1. Tested Demonstrations.

    ERIC Educational Resources Information Center

    Gilbert, George L., Ed.

    1984-01-01

    Procedures for two demonstrations are presented. The first is a demonstration of chemiluminescence. The second is a demonstration using a secondary battery constructed from common household articles. (JN)

  2. Summary of Activities at the ST LOUIS NORTH COUNTY SITE

    E-print Network

    US Army Corps of Engineers

    County Site under the Formerly Utilized Sites Remedial Action Program (FUSRAP). CONTAMINANTS OF CONCERN) 260-3905 Or write St. Louis District, Corps of Engineers FUSRAP Project Office 8945 Latty Avenue

  3. Louis H. Everts: American Atlas Publisher and Entrepreneur

    E-print Network

    Moak, Jefferson M.

    2009-06-08

    Louis H. Everts was a native of New York, resident of Illinois, and publisher in Chicago, Philadelphia and Buffalo. His life and business practices illustrate the growth and changes in American county map publishing between the post Civil War period...

  4. Louis H. Everts: American Atlas Publisher and Entrepreneur 

    E-print Network

    Moak, Jefferson M.

    2009-06-08

    Louis H. Everts was a native of New York, resident of Illinois, and publisher in Chicago, Philadelphia and Buffalo. His life and business practices illustrate the growth and changes in American county map publishing between the post Civil War period...

  5. 155. Copy of Louis Rosenberg Etching (original in the Tower ...

    Library of Congress Historic Buildings Survey, Historic Engineering Record, Historic Landscapes Survey

    155. Copy of Louis Rosenberg Etching (original in the Tower City Development Office) EXCAVATION OF TRACK AREA TO THE SOUTH OF HURON ROAD, VIEW WEST TO EAST - Terminal Tower Building, Cleveland Union Terminal, 50 Public Square, Cleveland, Cuyahoga County, OH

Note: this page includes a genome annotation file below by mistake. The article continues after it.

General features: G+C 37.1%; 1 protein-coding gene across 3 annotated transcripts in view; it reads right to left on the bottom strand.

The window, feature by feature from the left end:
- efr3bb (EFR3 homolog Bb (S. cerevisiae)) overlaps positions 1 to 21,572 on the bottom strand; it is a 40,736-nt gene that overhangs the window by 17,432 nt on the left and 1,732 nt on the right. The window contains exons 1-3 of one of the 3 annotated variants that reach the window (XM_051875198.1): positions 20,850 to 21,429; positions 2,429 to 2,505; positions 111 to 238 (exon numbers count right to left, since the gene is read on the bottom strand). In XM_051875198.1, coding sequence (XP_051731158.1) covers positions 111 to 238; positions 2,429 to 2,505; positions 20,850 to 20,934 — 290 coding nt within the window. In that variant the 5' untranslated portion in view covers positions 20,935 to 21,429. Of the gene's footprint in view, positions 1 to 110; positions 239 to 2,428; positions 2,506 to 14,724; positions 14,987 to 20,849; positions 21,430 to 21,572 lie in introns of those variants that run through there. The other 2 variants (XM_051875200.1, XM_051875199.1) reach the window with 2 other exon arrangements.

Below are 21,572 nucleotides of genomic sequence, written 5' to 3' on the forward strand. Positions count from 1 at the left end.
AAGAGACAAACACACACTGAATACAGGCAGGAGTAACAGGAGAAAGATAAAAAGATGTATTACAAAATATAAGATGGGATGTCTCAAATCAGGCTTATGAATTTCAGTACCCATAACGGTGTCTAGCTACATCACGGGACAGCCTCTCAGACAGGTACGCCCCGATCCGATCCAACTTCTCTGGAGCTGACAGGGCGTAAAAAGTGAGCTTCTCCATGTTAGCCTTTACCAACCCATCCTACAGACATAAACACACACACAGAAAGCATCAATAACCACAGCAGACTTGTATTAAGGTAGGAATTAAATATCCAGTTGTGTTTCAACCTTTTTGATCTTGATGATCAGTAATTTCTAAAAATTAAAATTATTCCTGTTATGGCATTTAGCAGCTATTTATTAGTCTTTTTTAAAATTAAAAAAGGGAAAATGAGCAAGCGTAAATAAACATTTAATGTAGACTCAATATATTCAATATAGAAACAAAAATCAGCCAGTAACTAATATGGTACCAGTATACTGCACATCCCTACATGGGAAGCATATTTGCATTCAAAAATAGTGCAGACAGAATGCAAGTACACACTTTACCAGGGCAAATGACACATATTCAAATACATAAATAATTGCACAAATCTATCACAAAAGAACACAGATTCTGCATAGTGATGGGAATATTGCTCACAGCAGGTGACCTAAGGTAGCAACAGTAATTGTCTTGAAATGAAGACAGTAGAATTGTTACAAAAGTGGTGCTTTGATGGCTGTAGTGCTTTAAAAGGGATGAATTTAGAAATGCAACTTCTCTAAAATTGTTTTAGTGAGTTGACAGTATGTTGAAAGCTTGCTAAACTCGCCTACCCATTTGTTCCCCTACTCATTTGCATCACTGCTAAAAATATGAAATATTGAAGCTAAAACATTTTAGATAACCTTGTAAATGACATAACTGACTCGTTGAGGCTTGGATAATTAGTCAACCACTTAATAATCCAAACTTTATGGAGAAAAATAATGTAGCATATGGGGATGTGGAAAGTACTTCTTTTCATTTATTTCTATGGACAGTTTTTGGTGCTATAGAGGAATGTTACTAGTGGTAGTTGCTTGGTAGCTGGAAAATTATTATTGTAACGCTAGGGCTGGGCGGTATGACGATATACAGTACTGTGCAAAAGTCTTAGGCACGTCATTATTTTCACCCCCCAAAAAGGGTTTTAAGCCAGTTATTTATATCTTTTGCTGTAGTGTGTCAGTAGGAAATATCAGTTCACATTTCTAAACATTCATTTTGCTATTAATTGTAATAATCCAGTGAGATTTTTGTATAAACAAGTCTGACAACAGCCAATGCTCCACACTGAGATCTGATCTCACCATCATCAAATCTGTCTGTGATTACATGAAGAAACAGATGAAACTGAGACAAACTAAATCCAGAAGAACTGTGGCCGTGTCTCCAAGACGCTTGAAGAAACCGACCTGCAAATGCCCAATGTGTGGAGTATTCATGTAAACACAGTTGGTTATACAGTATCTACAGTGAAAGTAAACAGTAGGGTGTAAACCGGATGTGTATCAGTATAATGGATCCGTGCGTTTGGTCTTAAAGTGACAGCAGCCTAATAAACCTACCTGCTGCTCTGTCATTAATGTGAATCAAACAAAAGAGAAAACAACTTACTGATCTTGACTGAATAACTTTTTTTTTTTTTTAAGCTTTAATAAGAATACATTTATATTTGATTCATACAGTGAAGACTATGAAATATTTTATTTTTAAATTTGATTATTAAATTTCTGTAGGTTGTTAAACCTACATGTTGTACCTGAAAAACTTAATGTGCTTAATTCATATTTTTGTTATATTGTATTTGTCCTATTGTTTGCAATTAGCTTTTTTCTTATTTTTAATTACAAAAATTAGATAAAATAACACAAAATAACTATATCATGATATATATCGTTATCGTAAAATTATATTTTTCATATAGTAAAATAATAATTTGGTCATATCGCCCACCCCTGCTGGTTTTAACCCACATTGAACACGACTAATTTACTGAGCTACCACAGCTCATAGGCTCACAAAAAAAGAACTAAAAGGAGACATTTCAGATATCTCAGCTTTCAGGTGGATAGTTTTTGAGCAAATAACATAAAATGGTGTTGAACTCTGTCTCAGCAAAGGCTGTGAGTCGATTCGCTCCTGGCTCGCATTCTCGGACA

6. How Justice Department Viewed the St. Louis Joint Operating Agreement.

    ERIC Educational Resources Information Center

    Tozier, Carolyn

    1986-01-01

    Reports that the Newspaper Preservation Act played a positive role in the St. Louis "Globe Democrat" experience of 1983, and that the outcome of that experience suggests that the antitrust laws operate when a joint operating agreement ends. (FL)

  7. Between work : Michel Foucault, Louis Althusser and Jacques Martin

    E-print Network

    Moore, Nikki (Nikki Michelle)

    2005-01-01

    Introduction: Between the work and friendships of Jacques Martin, Michel Foucault and Louis Althusser there are moments, images and texts which tempt us to say, ah... 'that's he,' and furthermore, 'that is his work.' Yet, ...

  8. International Trade and Sustainability: A survey Louis Dupuy

    E-print Network

    Boyer, Edmond

    International Trade and Sustainability: A survey Louis Dupuy LAREFI Working Paper N°2012-01 April, institutions and international trade . . . . . . . . . . . . . . . . . . . . . . . . . . . . . . . . . . . . . . . . . . . . . . . . 10 3 International trade in the sustainability literature 11 3.1 Openness and sustainability

  9. Arsenic and Nitrate Removal from Drinking Water by Ion Exchange U.S. EPA Demonstration Project at Vale, OR - Final Performance Evaluation Report

    EPA Science Inventory

    As part of the EPA Arsenic Removal Technology Demonstration Program, a 540-gal/min (gpm) ion exchange (IX) system proposed by Kinetico was selected for demonstration at Vale, OR to remove arsenic and nitrate from a groundwater supply to meet their respective maximum contaminant l...

  10. Test plan for pilot-scale demonstration of red water treatment by wet air oxidation and circulating bed combustion. Final report, September 1993-October 1995

    SciTech Connect

    Scoville, W.; Hoye, R.; Acharya, P.; Martin, J.

    1995-10-11

    As part of the Army`s ongoing research and development program related to red water (KO47) treatment, the U.S. Army Environmental Center (USAEC) contracted IT Corporation to prepare conceptual designs and plans for pilot scale demonstrations of two treatment technologies: wet air oxidation (WAO) and circulating bed combustion (CBC). The project objectives included development of a Test Plan and a Health and Safety Plan for these demonstrations. The Project Summary Report presents the conceptual designs. This Project Summary Report and the Test Plan and Health and Safety Plan are intended to serve as guides for development of complete project plans when the technology demonstration program is implemented. Because red water is not currently available for testing and the test site (host facility) where the demonstrations will be conducted has not been identified, these documents are intended to be generic in nature.

  11. SEAMIST{trademark} in-situ instrumentation and vapor sampling system applications in the Sandia Mixed Waste Landfill Integrated Demonstration program: Final report

    SciTech Connect

    Williams, C. [Sandia National Labs., Albuquerque, NM (United States). Environmental Restoration Technologies; Lowry, W.; Cremer, D.; Dunn, S.D. [Science and Engineering Associates, Inc., Santa Fe, NM (United States)

    1995-09-01